You can almost reach the average daily protein requirements through whole grains alone. By adding just 1 cup of cooked quinoa, whole wheat pasta, wild rice, millet, oatmeal to your diet, you can check off 12 to 20% of your daily value for protein.

In addition to protein, whole grains are a fantastic source of fiber to add to your plate. Try incorporating quinoa into your weekly salads or grain bowls (or make this excellent and easy-to-customize crispy quinoa salad, swapping standard noodles for soba noodles in a cold noodle salad, and incorporating oats into high-protein chai-spiced cookies to start your day on the right foot.

various types of grains arranged in different bowls on a table.

5. Vegetables

Don’t turn your nose up when considering vegetables as a protein source! They may not have as much protein as beans, tofu, or whole grains, but that doesn’t mean you shouldn’t include them in the majority of your meals.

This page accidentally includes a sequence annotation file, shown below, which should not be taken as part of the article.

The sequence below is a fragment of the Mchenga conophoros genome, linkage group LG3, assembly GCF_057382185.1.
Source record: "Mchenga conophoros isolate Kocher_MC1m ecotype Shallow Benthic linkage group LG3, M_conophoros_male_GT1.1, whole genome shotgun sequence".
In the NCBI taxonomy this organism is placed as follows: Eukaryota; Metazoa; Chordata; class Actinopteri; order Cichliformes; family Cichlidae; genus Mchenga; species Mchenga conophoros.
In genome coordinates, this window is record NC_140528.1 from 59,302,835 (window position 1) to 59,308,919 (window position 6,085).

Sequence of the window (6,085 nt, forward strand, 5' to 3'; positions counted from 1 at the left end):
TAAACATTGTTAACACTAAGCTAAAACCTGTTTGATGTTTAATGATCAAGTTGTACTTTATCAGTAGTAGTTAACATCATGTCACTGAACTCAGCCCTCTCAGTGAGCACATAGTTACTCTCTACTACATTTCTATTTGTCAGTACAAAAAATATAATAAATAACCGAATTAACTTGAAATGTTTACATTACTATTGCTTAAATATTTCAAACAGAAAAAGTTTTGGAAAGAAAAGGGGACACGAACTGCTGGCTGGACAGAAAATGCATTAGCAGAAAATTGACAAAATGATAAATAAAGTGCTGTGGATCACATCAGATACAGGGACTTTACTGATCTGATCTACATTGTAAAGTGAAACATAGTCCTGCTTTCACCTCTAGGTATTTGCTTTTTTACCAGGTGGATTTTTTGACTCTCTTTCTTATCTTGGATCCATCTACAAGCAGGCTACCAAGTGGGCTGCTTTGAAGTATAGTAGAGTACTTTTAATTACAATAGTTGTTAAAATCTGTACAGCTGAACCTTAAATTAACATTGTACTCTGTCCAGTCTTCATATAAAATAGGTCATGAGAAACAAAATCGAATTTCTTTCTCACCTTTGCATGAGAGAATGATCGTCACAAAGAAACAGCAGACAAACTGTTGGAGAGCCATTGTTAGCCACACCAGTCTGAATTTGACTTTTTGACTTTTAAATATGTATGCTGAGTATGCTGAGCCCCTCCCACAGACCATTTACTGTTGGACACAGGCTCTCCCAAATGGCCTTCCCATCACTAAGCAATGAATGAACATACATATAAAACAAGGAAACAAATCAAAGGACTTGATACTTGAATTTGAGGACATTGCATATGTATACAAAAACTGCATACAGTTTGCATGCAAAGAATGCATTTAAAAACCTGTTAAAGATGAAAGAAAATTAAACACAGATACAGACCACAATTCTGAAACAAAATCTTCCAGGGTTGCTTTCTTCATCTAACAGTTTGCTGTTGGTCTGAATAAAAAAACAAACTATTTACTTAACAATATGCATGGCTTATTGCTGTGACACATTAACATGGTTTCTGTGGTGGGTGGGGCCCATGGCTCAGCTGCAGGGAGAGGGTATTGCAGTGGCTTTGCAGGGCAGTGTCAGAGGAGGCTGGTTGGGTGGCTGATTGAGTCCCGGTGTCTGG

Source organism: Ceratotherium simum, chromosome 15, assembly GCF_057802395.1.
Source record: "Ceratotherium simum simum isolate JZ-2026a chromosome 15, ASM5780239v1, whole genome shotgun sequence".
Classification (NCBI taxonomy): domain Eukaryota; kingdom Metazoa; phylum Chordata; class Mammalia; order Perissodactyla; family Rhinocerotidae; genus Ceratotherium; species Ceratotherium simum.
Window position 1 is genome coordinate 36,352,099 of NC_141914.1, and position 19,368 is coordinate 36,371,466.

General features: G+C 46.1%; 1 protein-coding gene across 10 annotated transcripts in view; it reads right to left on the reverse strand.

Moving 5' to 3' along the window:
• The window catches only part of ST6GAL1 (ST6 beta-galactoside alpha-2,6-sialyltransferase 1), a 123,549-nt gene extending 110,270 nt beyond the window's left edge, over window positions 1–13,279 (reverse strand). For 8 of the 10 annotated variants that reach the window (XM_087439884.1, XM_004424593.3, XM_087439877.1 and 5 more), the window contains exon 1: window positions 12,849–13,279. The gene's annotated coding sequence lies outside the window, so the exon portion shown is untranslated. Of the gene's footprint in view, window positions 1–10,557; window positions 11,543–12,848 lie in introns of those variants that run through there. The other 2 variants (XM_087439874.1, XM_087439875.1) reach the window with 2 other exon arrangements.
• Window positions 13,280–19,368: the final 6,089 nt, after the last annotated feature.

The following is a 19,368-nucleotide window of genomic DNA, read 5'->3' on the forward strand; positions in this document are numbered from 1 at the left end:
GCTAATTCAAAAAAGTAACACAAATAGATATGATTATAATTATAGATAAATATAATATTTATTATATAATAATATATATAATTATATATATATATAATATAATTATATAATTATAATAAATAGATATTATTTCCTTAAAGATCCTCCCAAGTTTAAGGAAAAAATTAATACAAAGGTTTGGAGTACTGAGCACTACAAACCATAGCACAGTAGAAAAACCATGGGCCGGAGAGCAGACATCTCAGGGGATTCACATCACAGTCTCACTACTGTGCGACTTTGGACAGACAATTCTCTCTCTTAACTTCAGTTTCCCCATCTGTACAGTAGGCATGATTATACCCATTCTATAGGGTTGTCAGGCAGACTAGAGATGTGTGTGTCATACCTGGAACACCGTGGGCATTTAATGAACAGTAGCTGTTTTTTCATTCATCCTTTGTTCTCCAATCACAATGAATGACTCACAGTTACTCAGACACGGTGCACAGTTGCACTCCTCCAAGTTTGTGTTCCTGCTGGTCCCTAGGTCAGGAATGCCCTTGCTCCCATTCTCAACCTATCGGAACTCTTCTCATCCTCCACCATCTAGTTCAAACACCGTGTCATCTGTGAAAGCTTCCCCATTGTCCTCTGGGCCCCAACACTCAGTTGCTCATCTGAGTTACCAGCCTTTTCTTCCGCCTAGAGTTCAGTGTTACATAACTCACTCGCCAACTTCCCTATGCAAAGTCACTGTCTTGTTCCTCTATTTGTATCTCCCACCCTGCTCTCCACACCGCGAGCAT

There are plenty of protein-rich veggies to choose from. Some commonly available ones include: spinach, brussels sprouts, mushrooms, green peas, broccoli, sweet corn, potatoes, and asparagus

Best of all, these vegetables are budget-friendly and flexible. Use potatoes to make my Creamy Potato Salad in summer or Miso Butter Mashed Potatoes in winter. Come spring, pick up some asparagus for my Lemon Asparagus Pasta. And feel good about sneaking in a ton of spinach when you enjoy my Vegan Palak Paneer

various vegetables on a large wooden cutting board.

6. Miscellaneous 

Chances are you already have a few ingredients around the house that contain plant-based protein:

  • Nutritional yeast has a surprising 8 grams of protein per serving. It’s a must-have cheesy and umami seasoning that brings big flavor to Tofu Scramble, vegan cheeses like Fermented Cashew Cheese and Vegan Feta, and more.